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August 31, 2007
By Tara Seals
Municipal Wi-Fi has been dealt two more blows this week, with Chicago and San Francisco both cancelling their planned networks.
In San Francisco, the city-wide Internet access plan has been the subject of ongoing and heated debate, but was awaiting final approval when EarthLink Inc. reportedly notified Mayor Gavin Newsom that it was pulling out the deal, saying it wasn’t financially viable.
EarthLink was partnered with Google Inc. to run the network. Google was to provide a free, advertising-supported service, while EarthLink would build and operate the network, while charging $21.95 per month for a premium, faster tier of service. EarthLink has now determined that it cannot hold up its end of the bargain, said CEO Rolla Huff.
Meanwhile, in Chicago, officials announced its plans for citywide broadband has been scrapped, after failing to reach an agreement with EarthLink or AT&T Inc. as to a mutually beneficial business model and fiscal responsibilities. The two had been competing for the bid.
It has not been a good week for EarthLink; the ISP has also announced it would cut 900 jobs about half its work force and close offices in four cities. This follows a Q2 dismal report of its muni Wi-Fi efforts that left many wondering how long EarthLink would stay in the mesh business.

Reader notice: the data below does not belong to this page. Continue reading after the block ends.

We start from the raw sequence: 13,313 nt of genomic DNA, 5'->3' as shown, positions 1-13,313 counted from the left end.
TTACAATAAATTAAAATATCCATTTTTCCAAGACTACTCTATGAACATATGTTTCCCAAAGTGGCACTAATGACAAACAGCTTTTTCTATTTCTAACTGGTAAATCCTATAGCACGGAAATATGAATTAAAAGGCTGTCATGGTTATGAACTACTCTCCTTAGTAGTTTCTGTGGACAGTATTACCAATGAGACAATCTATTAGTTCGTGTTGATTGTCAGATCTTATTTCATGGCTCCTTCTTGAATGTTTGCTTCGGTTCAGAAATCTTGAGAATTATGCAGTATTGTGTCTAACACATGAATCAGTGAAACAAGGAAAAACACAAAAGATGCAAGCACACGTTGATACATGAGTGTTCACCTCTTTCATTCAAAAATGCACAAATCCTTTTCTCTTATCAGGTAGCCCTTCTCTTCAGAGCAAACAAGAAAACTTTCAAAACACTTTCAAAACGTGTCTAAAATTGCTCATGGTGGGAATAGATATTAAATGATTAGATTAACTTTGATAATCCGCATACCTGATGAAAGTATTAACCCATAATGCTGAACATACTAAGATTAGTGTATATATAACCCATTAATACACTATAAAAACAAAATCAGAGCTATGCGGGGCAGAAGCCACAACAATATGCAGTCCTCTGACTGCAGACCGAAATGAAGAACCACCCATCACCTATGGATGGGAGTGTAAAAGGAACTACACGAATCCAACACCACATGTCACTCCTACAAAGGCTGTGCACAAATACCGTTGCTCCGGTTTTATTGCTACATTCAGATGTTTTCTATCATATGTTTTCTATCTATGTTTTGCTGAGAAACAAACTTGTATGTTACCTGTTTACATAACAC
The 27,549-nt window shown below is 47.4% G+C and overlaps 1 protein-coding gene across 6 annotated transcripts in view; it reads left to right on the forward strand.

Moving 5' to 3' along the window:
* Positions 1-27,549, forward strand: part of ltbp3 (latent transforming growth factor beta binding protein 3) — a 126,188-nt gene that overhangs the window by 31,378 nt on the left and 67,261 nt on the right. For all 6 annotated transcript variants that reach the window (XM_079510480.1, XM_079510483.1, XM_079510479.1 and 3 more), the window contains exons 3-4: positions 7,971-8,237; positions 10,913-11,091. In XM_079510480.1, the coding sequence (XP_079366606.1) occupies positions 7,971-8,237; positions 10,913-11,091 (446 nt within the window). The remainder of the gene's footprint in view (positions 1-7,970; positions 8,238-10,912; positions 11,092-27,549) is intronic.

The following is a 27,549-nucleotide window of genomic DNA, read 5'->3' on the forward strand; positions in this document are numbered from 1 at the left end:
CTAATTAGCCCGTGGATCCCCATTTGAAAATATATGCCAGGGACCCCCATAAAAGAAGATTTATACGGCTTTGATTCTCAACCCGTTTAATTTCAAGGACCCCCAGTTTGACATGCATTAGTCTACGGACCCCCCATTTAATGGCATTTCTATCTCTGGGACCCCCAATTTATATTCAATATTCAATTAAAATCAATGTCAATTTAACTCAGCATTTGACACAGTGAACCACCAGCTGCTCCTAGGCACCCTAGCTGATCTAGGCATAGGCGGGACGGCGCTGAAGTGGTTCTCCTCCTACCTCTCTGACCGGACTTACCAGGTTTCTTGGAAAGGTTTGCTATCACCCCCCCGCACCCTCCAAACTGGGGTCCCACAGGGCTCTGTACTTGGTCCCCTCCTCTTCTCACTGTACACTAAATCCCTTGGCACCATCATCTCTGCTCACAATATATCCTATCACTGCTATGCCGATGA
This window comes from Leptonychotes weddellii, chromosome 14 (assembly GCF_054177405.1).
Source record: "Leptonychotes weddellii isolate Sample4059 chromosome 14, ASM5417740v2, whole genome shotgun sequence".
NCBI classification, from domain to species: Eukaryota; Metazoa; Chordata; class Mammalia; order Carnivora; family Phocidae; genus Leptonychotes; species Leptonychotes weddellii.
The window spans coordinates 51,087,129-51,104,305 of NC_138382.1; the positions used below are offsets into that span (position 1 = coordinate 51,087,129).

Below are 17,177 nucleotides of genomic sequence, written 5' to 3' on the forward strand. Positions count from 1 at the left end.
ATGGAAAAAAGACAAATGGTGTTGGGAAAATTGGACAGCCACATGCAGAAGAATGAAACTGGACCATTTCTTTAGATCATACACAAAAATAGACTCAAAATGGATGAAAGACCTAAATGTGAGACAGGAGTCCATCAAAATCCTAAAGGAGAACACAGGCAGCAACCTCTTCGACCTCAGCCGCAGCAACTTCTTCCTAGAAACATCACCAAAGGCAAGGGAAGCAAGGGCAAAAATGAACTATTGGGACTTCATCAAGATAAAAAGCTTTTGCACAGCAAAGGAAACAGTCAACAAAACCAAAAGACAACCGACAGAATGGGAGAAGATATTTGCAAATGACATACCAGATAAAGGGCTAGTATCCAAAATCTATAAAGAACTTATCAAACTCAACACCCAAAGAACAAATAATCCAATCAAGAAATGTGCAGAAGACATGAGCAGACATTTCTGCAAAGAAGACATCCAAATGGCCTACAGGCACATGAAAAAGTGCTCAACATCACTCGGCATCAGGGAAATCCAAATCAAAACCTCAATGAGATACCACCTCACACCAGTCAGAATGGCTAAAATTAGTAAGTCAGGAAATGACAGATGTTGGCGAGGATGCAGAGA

The news comes amid a flurry of scrutiny about the muni Wi-Fi model; a Forrester Research report characterizes the market as a bumpy, unpaved road with low consumer-demand. This has led to EarthLink, MetroFi Inc. and other service providers eschewing the free service model, now demanding the municipality shoulder some of the financial responsibility for the networks by becoming anchor tenants, or primary users, of the network, for public safety applications and the like. In turn, this has warned off many larger cities from pressing forward with their plans.
Earlier this week Google announced that its own municipal Wi-Fi network in Mountain View, Calif., is growing in traffic by around 10 percent each month; one bright spot, at least, in what has become a landscape littered with failed initiatives.
Read more about:Agents
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